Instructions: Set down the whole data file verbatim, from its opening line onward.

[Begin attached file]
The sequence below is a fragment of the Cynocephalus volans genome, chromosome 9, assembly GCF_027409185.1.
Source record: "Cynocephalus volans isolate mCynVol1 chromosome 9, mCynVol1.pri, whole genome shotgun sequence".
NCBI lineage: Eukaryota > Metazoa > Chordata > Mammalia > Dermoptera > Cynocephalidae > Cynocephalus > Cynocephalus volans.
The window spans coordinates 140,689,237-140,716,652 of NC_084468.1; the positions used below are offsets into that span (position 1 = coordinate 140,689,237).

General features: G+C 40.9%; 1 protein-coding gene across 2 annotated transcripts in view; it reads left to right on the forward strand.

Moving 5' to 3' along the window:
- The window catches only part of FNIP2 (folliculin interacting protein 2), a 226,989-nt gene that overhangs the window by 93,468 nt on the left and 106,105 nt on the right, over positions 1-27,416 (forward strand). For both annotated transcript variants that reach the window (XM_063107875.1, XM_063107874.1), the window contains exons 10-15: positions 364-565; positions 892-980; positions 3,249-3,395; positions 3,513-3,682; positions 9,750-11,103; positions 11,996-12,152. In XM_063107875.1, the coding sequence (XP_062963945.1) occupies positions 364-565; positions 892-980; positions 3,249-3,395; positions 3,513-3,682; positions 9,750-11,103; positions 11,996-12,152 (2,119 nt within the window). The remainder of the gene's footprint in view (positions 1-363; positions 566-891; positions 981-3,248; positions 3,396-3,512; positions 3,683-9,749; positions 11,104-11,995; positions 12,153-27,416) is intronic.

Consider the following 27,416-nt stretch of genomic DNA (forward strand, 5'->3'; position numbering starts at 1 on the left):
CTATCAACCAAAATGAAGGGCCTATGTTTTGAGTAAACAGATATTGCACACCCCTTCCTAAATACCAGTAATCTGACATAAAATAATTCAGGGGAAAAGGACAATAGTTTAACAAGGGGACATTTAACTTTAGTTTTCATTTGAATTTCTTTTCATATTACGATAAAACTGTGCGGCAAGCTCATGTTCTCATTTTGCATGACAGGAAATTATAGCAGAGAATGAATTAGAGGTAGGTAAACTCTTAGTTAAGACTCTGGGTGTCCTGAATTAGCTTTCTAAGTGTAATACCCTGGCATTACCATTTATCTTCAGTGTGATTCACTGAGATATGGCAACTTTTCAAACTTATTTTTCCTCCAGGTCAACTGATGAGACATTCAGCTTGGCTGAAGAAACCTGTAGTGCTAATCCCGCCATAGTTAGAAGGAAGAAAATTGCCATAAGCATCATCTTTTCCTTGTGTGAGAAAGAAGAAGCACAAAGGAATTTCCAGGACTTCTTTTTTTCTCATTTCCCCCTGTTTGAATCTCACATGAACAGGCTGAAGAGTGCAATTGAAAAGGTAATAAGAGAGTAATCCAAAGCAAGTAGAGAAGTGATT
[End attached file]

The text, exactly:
The sequence below is a fragment of the Cynocephalus volans genome, chromosome 9, assembly GCF_027409185.1.
Source record: "Cynocephalus volans isolate mCynVol1 chromosome 9, mCynVol1.pri, whole genome shotgun sequence".
NCBI lineage: Eukaryota > Metazoa > Chordata > Mammalia > Dermoptera > Cynocephalidae > Cynocephalus > Cynocephalus volans.
The window spans coordinates 140,689,237-140,716,652 of NC_084468.1; the positions used below are offsets into that span (position 1 = coordinate 140,689,237).

General features: G+C 40.9%; 1 protein-coding gene across 2 annotated transcripts in view; it reads left to right on the forward strand.

Moving 5' to 3' along the window:
- The window catches only part of FNIP2 (folliculin interacting protein 2), a 226,989-nt gene that overhangs the window by 93,468 nt on the left and 106,105 nt on the right, over positions 1-27,416 (forward strand). For both annotated transcript variants that reach the window (XM_063107875.1, XM_063107874.1), the window contains exons 10-15: positions 364-565; positions 892-980; positions 3,249-3,395; positions 3,513-3,682; positions 9,750-11,103; positions 11,996-12,152. In XM_063107875.1, the coding sequence (XP_062963945.1) occupies positions 364-565; positions 892-980; positions 3,249-3,395; positions 3,513-3,682; positions 9,750-11,103; positions 11,996-12,152 (2,119 nt within the window). The remainder of the gene's footprint in view (positions 1-363; positions 566-891; positions 981-3,248; positions 3,396-3,512; positions 3,683-9,749; positions 11,104-11,995; positions 12,153-27,416) is intronic.

Consider the following 27,416-nt stretch of genomic DNA (forward strand, 5'->3'; position numbering starts at 1 on the left):
CTATCAACCAAAATGAAGGGCCTATGTTTTGAGTAAACAGATATTGCACACCCCTTCCTAAATACCAGTAATCTGACATAAAATAATTCAGGGGAAAAGGACAATAGTTTAACAAGGGGACATTTAACTTTAGTTTTCATTTGAATTTCTTTTCATATTACGATAAAACTGTGCGGCAAGCTCATGTTCTCATTTTGCATGACAGGAAATTATAGCAGAGAATGAATTAGAGGTAGGTAAACTCTTAGTTAAGACTCTGGGTGTCCTGAATTAGCTTTCTAAGTGTAATACCCTGGCATTACCATTTATCTTCAGTGTGATTCACTGAGATATGGCAACTTTTCAAACTTATTTTTCCTCCAGGTCAACTGATGAGACATTCAGCTTGGCTGAAGAAACCTGTAGTGCTAATCCCGCCATAGTTAGAAGGAAGAAAATTGCCATAAGCATCATCTTTTCCTTGTGTGAGAAAGAAGAAGCACAAAGGAATTTCCAGGACTTCTTTTTTTCTCATTTCCCCCTGTTTGAATCTCACATGAACAGGCTGAAGAGTGCAATTGAAAAGGTAATAAGAGAGTAATCCAAAGCAAGTAGAGAAGTGATT